The Spirit of Jesus in Act 16
In Act 16:16-18, the evil spirit in the girl was proclaiming Paul and his companions to be slaves of the Most High God. This was an exaltation and a boast for them. This is similar to the many times when Jesus would not permit the demons to proclaim that He was the Son of God (e.g. Luke 4:41), because He always took the position of the Son of Man, that is, a man, not God. Similarly, I think the reason why Paul rebuked and cast out the demon was because he was disturbed that the demon would uplift him and his companions in this way, making them stand on a higher status than they ought to stand. Yes, they were indeed the dignified slaves of the Most High God, but to stand and minister on such a position would be against the principle of baptism, standing as men in the flesh good for nothing but death and burial.
In Act 16:22-24, we surely see Paul and Silas living a crucified life by the Spirit of Jesus, taking the standing as unworthy men. We know from 16:36-39 that Paul and Silas had every right to not be beaten and imprisoned. As Roman citizens, they had a high status, and could have easily avoided such treatment. But why did they mention in 16:36-39 that they were Roman citizens, but not in 16:22-24? I believe it must surely be because the Spirit of Jesus would not permit them to take the high standing of Roman citizens, but rather restricted them to taking the low standing of common subjects of the Roman empire.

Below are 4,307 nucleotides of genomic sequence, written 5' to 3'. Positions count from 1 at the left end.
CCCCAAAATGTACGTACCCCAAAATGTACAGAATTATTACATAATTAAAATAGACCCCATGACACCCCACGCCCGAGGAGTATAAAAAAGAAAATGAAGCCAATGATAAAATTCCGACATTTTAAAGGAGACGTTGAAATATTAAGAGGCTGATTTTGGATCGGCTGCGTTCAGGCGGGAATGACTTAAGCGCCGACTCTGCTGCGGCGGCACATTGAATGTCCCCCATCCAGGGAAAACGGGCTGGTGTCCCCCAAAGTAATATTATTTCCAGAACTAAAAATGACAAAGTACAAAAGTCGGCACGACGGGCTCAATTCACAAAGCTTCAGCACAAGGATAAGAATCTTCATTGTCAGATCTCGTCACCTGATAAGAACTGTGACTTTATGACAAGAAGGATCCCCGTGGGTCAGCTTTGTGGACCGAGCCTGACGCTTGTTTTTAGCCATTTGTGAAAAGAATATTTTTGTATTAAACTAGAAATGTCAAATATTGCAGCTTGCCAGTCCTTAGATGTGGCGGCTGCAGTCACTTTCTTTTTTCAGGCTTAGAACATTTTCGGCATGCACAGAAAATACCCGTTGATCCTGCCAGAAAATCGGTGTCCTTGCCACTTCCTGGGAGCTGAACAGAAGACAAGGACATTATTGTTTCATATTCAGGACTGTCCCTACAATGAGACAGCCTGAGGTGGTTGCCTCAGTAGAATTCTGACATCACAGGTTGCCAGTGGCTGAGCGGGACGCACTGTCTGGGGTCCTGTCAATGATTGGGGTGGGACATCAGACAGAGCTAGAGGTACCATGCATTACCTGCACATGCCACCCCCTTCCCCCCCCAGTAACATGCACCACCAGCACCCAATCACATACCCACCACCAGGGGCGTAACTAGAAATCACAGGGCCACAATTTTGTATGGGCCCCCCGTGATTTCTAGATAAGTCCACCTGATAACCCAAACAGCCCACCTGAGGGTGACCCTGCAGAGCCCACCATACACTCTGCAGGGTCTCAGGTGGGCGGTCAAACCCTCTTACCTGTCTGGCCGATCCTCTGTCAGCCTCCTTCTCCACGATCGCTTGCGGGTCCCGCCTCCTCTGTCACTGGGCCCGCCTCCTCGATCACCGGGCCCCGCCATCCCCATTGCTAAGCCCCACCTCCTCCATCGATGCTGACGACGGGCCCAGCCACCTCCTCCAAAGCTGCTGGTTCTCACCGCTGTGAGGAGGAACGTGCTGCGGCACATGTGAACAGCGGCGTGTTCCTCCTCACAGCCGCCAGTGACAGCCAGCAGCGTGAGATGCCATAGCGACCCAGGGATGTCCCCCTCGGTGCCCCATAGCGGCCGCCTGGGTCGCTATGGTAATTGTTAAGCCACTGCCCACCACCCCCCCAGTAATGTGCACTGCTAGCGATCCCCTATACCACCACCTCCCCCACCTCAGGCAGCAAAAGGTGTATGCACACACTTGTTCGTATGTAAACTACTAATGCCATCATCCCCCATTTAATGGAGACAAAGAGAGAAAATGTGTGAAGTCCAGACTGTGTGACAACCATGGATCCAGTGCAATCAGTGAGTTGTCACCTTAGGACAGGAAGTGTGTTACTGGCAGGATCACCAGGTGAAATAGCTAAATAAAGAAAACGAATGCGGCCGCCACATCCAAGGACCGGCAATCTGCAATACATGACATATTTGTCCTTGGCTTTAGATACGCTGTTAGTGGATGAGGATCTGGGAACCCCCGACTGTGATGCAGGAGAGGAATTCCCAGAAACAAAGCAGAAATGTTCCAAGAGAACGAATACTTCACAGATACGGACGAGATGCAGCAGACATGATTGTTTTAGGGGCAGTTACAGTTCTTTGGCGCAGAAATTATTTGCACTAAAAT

I doubt that Paul and Silas understood why at the time, but they received the restriction of the Spirit of Jesus, and because they were one with this Spirit, they were filled with joy. Thus, their singing in 16:25 was not a performance; it was the overflow of the bountiful supply of the Spirit of Jesus Christ–since they bore in their bodies the death of Jesus, they were spontaneously ushered into the resurrection life of Christ. The Lord’s intention for this was the gospel to the jailer and his family; for Paul and Silas, it was simply their living of Christ.
I do not fully understand why in 16:37 Paul mentioned boldly that he was a Roman citizen, and insisted on his rights, but I am sure of two things: first, he must have done it under the permission of the Spirit of Jesus; and second, without this strong stand, we would not have realized that he had voluntarily chosen to be silent in 16:22-24.
I am so impressed by this view of the Spirit of Jesus. In ourselves, we cannot lower ourselves to allow ourselves be mistreated below our rights. But the Jesus who lived such a life is available to us in the Spirit. Lord Jesus, I say amen to your restriction, so that You might have a way to fully live Yourself out of me.